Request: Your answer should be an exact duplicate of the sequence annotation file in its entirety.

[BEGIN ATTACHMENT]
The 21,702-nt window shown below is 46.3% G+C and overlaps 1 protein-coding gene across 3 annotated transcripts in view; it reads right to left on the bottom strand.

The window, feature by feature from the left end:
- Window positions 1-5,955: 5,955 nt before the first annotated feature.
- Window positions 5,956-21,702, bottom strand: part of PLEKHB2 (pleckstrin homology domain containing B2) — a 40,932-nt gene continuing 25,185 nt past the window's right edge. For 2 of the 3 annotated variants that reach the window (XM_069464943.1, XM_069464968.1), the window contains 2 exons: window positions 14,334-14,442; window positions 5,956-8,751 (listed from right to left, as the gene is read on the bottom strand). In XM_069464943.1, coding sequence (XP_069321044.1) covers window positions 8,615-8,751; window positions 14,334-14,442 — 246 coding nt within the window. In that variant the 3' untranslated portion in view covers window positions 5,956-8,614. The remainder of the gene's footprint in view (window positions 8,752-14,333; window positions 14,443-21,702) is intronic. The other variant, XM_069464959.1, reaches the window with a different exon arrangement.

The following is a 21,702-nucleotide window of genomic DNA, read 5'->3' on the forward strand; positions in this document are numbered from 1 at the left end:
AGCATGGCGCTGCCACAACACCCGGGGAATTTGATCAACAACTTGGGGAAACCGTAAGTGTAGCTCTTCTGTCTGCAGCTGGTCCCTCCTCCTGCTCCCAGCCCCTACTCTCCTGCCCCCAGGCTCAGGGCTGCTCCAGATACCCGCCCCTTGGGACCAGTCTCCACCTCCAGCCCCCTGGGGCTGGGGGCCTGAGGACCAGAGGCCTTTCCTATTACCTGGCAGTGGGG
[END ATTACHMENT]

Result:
The 21,702-nt window shown below is 46.3% G+C and overlaps 1 protein-coding gene across 3 annotated transcripts in view; it reads right to left on the bottom strand.

The window, feature by feature from the left end:
- Window positions 1-5,955: 5,955 nt before the first annotated feature.
- Window positions 5,956-21,702, bottom strand: part of PLEKHB2 (pleckstrin homology domain containing B2) — a 40,932-nt gene continuing 25,185 nt past the window's right edge. For 2 of the 3 annotated variants that reach the window (XM_069464943.1, XM_069464968.1), the window contains 2 exons: window positions 14,334-14,442; window positions 5,956-8,751 (listed from right to left, as the gene is read on the bottom strand). In XM_069464943.1, coding sequence (XP_069321044.1) covers window positions 8,615-8,751; window positions 14,334-14,442 — 246 coding nt within the window. In that variant the 3' untranslated portion in view covers window positions 5,956-8,614. The remainder of the gene's footprint in view (window positions 8,752-14,333; window positions 14,443-21,702) is intronic. The other variant, XM_069464959.1, reaches the window with a different exon arrangement.

The following is a 21,702-nucleotide window of genomic DNA, read 5'->3' on the forward strand; positions in this document are numbered from 1 at the left end:
AGCATGGCGCTGCCACAACACCCGGGGAATTTGATCAACAACTTGGGGAAACCGTAAGTGTAGCTCTTCTGTCTGCAGCTGGTCCCTCCTCCTGCTCCCAGCCCCTACTCTCCTGCCCCCAGGCTCAGGGCTGCTCCAGATACCCGCCCCTTGGGACCAGTCTCCACCTCCAGCCCCCTGGGGCTGGGGGCCTGAGGACCAGAGGCCTTTCCTATTACCTGGCAGTGGGG